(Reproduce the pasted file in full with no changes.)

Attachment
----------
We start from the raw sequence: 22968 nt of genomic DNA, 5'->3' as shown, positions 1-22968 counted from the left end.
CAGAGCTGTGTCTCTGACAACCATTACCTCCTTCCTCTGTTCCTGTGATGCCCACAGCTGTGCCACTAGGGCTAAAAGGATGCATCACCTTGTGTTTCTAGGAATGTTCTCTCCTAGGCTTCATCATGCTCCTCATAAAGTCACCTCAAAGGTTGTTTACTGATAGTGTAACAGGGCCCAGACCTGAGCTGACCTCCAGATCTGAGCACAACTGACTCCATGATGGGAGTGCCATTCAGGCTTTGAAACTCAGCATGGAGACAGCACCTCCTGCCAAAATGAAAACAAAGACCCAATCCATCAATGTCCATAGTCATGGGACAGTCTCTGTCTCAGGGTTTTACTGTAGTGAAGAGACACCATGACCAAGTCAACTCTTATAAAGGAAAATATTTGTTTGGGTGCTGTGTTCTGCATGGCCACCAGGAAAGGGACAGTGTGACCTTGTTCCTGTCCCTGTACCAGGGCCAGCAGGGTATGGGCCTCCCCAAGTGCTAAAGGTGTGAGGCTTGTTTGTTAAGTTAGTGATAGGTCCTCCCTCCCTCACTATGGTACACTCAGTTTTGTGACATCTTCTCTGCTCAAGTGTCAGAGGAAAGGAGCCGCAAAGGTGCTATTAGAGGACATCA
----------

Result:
We start from the raw sequence: 22968 nt of genomic DNA, 5'->3' as shown, positions 1-22968 counted from the left end.
CAGAGCTGTGTCTCTGACAACCATTACCTCCTTCCTCTGTTCCTGTGATGCCCACAGCTGTGCCACTAGGGCTAAAAGGATGCATCACCTTGTGTTTCTAGGAATGTTCTCTCCTAGGCTTCATCATGCTCCTCATAAAGTCACCTCAAAGGTTGTTTACTGATAGTGTAACAGGGCCCAGACCTGAGCTGACCTCCAGATCTGAGCACAACTGACTCCATGATGGGAGTGCCATTCAGGCTTTGAAACTCAGCATGGAGACAGCACCTCCTGCCAAAATGAAAACAAAGACCCAATCCATCAATGTCCATAGTCATGGGACAGTCTCTGTCTCAGGGTTTTACTGTAGTGAAGAGACACCATGACCAAGTCAACTCTTATAAAGGAAAATATTTGTTTGGGTGCTGTGTTCTGCATGGCCACCAGGAAAGGGACAGTGTGACCTTGTTCCTGTCCCTGTACCAGGGCCAGCAGGGTATGGGCCTCCCCAAGTGCTAAAGGTGTGAGGCTTGTTTGTTAAGTTAGTGATAGGTCCTCCCTCCCTCACTATGGTACACTCAGTTTTGTGACATCTTCTCTGCTCAAGTGTCAGAGGAAAGGAGCCGCAAAGGTGCTATTAGAGGACATCA